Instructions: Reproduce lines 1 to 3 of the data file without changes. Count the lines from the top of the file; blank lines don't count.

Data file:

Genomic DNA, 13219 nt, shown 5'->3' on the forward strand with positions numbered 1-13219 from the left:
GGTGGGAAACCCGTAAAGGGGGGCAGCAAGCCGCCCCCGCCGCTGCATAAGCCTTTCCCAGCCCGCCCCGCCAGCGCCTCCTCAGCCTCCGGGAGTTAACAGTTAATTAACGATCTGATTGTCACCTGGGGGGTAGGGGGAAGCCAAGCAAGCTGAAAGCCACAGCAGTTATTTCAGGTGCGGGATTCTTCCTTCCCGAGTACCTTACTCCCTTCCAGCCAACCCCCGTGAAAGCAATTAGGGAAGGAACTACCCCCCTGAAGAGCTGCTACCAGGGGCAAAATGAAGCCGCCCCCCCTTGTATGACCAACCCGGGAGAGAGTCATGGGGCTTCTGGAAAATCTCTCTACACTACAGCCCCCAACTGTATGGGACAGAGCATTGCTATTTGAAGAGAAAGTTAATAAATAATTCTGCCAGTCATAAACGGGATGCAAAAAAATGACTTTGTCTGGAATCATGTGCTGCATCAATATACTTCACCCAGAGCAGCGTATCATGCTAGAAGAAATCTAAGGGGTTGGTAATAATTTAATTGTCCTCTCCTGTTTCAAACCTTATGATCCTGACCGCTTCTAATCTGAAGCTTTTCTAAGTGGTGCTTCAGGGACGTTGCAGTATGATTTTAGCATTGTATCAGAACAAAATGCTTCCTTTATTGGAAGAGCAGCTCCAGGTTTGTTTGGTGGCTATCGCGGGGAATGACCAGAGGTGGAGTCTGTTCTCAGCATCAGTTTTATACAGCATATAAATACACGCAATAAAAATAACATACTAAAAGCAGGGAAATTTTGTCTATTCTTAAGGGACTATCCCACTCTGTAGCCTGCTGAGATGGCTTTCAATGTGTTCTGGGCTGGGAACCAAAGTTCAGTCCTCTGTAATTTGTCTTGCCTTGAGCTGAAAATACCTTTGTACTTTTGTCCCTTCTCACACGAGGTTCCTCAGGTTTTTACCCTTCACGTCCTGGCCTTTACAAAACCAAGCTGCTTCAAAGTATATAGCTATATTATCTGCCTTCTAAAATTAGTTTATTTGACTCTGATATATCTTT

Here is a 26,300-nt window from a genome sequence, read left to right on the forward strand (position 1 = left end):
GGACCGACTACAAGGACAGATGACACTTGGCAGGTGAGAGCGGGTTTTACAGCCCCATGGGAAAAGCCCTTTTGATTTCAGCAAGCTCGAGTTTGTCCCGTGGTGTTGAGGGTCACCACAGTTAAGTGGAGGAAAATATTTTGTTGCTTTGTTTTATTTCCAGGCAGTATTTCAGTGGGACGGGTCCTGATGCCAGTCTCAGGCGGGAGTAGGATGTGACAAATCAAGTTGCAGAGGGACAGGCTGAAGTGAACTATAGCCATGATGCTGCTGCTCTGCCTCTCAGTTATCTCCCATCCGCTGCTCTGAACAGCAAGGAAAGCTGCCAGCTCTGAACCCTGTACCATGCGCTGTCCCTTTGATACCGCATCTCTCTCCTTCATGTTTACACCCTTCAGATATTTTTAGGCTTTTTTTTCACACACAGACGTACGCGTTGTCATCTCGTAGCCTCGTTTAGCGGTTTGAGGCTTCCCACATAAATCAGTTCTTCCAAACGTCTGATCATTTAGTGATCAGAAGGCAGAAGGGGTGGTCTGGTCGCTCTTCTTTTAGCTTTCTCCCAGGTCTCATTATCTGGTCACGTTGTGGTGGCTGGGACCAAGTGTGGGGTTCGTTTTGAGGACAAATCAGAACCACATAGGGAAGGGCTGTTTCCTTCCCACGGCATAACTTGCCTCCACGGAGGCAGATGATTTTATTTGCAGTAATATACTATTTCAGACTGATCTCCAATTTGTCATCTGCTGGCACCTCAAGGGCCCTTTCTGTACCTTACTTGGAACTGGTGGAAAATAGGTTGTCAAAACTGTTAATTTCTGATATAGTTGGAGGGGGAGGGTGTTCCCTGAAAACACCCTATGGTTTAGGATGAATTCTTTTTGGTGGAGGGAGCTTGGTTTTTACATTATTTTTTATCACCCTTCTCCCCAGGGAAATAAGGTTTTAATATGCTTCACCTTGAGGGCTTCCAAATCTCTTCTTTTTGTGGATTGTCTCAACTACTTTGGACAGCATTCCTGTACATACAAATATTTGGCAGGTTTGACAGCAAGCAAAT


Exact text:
Genomic DNA, 13219 nt, shown 5'->3' on the forward strand with positions numbered 1-13219 from the left:
GGTGGGAAACCCGTAAAGGGGGGCAGCAAGCCGCCCCCGCCGCTGCATAAGCCTTTCCCAGCCCGCCCCGCCAGCGCCTCCTCAGCCTCCGGGAGTTAACAGTTAATTAACGATCTGATTGTCACCTGGGGGGTAGGGGGAAGCCAAGCAAGCTGAAAGCCACAGCAGTTATTTCAGGTGCGGGATTCTTCCTTCCCGAGTACCTTACTCCCTTCCAGCCAACCCCCGTGAAAGCAATTAGGGAAGGAACTACCCCCCTGAAGAGCTGCTACCAGGGGCAAAATGAAGCCGCCCCCCCTTGTATGACCAACCCGGGAGAGAGTCATGGGGCTTCTGGAAAATCTCTCTACACTACAGCCCCCAACTGTATGGGACAGAGCATTGCTATTTGAAGAGAAAGTTAATAAATAATTCTGCCAGTCATAAACGGGATGCAAAAAAATGACTTTGTCTGGAATCATGTGCTGCATCAATATACTTCACCCAGAGCAGCGTATCATGCTAGAAGAAATCTAAGGGGTTGGTAATAATTTAATTGTCCTCTCCTGTTTCAAACCTTATGATCCTGACCGCTTCTAATCTGAAGCTTTTCTAAGTGGTGCTTCAGGGACGTTGCAGTATGATTTTAGCATTGTATCAGAACAAAATGCTTCCTTTATTGGAAGAGCAGCTCCAGGTTTGTTTGGTGGCTATCGCGGGGAATGACCAGAGGTGGAGTCTGTTCTCAGCATCAGTTTTATACAGCATATAAATACACGCAATAAAAATAACATACTAAAAGCAGGGAAATTTTGTCTATTCTTAAGGGACTATCCCACTCTGTAGCCTGCTGAGATGGCTTTCAATGTGTTCTGGGCTGGGAACCAAAGTTCAGTCCTCTGTAATTTGTCTTGCCTTGAGCTGAAAATACCTTTGTACTTTTGTCCCTTCTCACACGAGGTTCCTCAGGTTTTTACCCTTCACGTCCTGGCCTTTACAAAACCAAGCTGCTTCAAAGTATATAGCTATATTATCTGCCTTCTAAAATTAGTTTATTTGACTCTGATATATCTTT

Here is a 26,300-nt window from a genome sequence, read left to right on the forward strand (position 1 = left end):